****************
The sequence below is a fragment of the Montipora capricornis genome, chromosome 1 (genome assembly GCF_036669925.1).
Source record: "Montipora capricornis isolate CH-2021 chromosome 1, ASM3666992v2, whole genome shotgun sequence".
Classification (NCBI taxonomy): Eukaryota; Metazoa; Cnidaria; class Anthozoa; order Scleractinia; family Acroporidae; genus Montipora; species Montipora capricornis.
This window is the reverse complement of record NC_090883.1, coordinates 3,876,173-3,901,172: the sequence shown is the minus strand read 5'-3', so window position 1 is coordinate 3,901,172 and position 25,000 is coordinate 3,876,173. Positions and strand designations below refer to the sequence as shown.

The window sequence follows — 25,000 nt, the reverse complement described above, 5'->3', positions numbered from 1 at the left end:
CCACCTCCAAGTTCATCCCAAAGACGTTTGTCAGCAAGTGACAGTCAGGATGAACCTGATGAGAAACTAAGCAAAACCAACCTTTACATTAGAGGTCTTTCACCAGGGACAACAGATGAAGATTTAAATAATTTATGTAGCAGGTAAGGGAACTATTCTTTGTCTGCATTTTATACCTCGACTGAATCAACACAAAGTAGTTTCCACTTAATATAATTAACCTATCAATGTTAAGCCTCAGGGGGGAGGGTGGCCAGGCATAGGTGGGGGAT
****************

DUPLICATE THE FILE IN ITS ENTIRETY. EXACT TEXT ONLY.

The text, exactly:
The sequence below is a fragment of the Montipora capricornis genome, chromosome 1 (genome assembly GCF_036669925.1).
Source record: "Montipora capricornis isolate CH-2021 chromosome 1, ASM3666992v2, whole genome shotgun sequence".
Classification (NCBI taxonomy): Eukaryota; Metazoa; Cnidaria; class Anthozoa; order Scleractinia; family Acroporidae; genus Montipora; species Montipora capricornis.
This window is the reverse complement of record NC_090883.1, coordinates 3,876,173-3,901,172: the sequence shown is the minus strand read 5'-3', so window position 1 is coordinate 3,901,172 and position 25,000 is coordinate 3,876,173. Positions and strand designations below refer to the sequence as shown.

The window sequence follows — 25,000 nt, the reverse complement described above, 5'->3', positions numbered from 1 at the left end:
CCACCTCCAAGTTCATCCCAAAGACGTTTGTCAGCAAGTGACAGTCAGGATGAACCTGATGAGAAACTAAGCAAAACCAACCTTTACATTAGAGGTCTTTCACCAGGGACAACAGATGAAGATTTAAATAATTTATGTAGCAGGTAAGGGAACTATTCTTTGTCTGCATTTTATACCTCGACTGAATCAACACAAAGTAGTTTCCACTTAATATAATTAACCTATCAATGTTAAGCCTCAGGGGGGAGGGTGGCCAGGCATAGGTGGGGGAT